However, last night I had to try on a bunch of my dresses in an attempt to figure out what to wear to this fancy Hollywood party I'm going to tonight, and it was depressing. Even with my Spanx on, my dresses were TIGHT. The satin one I had been hoping to wear was purchased back in 2008 when I weighed 165, and I could barely zip it up. It's strapless, and there was some major armpit-boob-fat bulging over the top of the dress. I decided that it would be a mistake to wear it and feel uncomfortable all night, so I'm now debating between two stretchier options.

It probably didn't help matters that my period seems to be MIA, so I feel like I'm in a constant state of PMS. I haven't been regular in many years, but I'm usually somewhere between 4 and 5 weeks, and it has now been almost 6. Yesterday I had some very mild and brief cramps, plus a tiny bit of spotting, so I thought my period had finally arrived. But today, nothing.

I have an IUD, so I'm 99.99% sure that I'm not pregnant. But every time my period is late, there's that .01% of doubt that gnaws at my mind.

In my previous post, I alluded to the fact that I've recently become vegan. It happened kind of suddenly, after I watched a documentary on Netflix called "Vegucated." I won't go into detail, but the footage of the animal farms made me decide right then and there to try not eating them for a while. At first, I thought I would just do an experiment, to see how long I could go without eating animal products. I figured that after a couple weeks I would start to really miss my chicken and eggs. But to my surprise, it's now been 2 months and I don't miss them at all! In fact, the thought of eating them kind of grosses me out.

My boyfriend, who grew up in Wyoming and likes to say that "salad is what real food eats," is skeptical of my choice. Whenever I have a headache, gas, etc. he says, "must be the vegan diet!" I still cook meat for him (even though the smell of it sometimes makes me gag) and I've told him that if I start to feel weak, crappy, tired, etc. that I will go back to meat-eating. But so far, I feel really good!

I do have problems with my macros. Even with 2 double-scoop rice-protein smoothies each day, plus lentils, beans, oats, quinoa, and nuts, I'm only hitting about 130 grams. Which for my TDEE, comes it at about 22% of total calories. I also have trouble eating enough fat. I have shunned it for so long that I still have to consciously force myself to eat nuts and olives. (Unfortunately, I hate avocado.) Most days I'm getting 65 to 70 grams, which comes in at about 25% of total cals.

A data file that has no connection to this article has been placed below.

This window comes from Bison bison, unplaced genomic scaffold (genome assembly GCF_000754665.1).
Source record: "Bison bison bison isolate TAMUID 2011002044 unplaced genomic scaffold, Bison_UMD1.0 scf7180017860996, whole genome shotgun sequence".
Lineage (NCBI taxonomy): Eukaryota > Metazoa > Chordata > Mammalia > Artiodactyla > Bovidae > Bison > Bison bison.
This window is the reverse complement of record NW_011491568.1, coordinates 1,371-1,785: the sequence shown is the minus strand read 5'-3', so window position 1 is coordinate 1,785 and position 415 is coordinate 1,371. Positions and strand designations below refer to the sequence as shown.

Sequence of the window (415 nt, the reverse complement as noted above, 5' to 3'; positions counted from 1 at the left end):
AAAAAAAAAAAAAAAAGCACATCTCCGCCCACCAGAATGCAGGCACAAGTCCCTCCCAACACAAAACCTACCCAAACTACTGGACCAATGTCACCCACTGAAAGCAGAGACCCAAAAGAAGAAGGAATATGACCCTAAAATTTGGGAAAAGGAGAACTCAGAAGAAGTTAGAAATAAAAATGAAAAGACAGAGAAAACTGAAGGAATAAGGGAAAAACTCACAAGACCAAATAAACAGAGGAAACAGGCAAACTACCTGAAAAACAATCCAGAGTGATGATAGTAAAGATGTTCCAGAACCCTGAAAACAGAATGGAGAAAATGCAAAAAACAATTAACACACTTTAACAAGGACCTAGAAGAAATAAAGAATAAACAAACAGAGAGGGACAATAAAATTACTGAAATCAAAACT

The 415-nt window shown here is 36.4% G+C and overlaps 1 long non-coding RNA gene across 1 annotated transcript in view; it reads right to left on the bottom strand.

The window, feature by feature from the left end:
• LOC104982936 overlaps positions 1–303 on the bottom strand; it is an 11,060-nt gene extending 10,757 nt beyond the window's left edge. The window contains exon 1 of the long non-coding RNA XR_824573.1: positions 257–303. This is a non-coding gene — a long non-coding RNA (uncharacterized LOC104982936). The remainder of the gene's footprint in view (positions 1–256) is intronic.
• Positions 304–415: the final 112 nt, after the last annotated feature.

I'm wondering if any of you have seen success with variations on the recommended 40/30/30 macro ratio. I don't know if I'm going to be a vegan for the rest of my life, but for right now, I'm really enjoying it!
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10-29-2013, 07:45 PM
Post: #8
RE: True Confessions of "A Big Girl"
I think the problem (well 'problem') with a lot of vegan/veggie protein sources is that they tend to be high in carbs as well, so as you increase the protein, you increase the carbs. I don't have a solution, but I've faced the same issue - except as a veggie, I eat eggs, whey, etc. A vegan friend of mine is doing the BeachBody BodyBeast program and it calls for a 40/30/30 ratio I believe, and she's been supplementing with the Vegan Shakeology.
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11-06-2013, 01:43 AM
Post: #9
RE: True Confessions of "A Big Girl"
It has now been two weeks since I began my reset. I got on the scale this morning to see how the number compared to last week, and I'm up another pound. 174. At first (and admittedly, still) I felt dejected. For so many years I weighed myself every day, and I allowed that number to dictate whether or not it was a "good" or a "bad" day. But this morning I tried to see it a different way. I tried to tell myself that I've gained a pound of muscle. I reasoned with myself that I lifted yesterday and some of my muscles are sore, so it's probably water retention. (And later this morning, after I "dropped the kids off at the pool" I thought, WOW that could definitely have been the extra pound. Sorry for TMI.)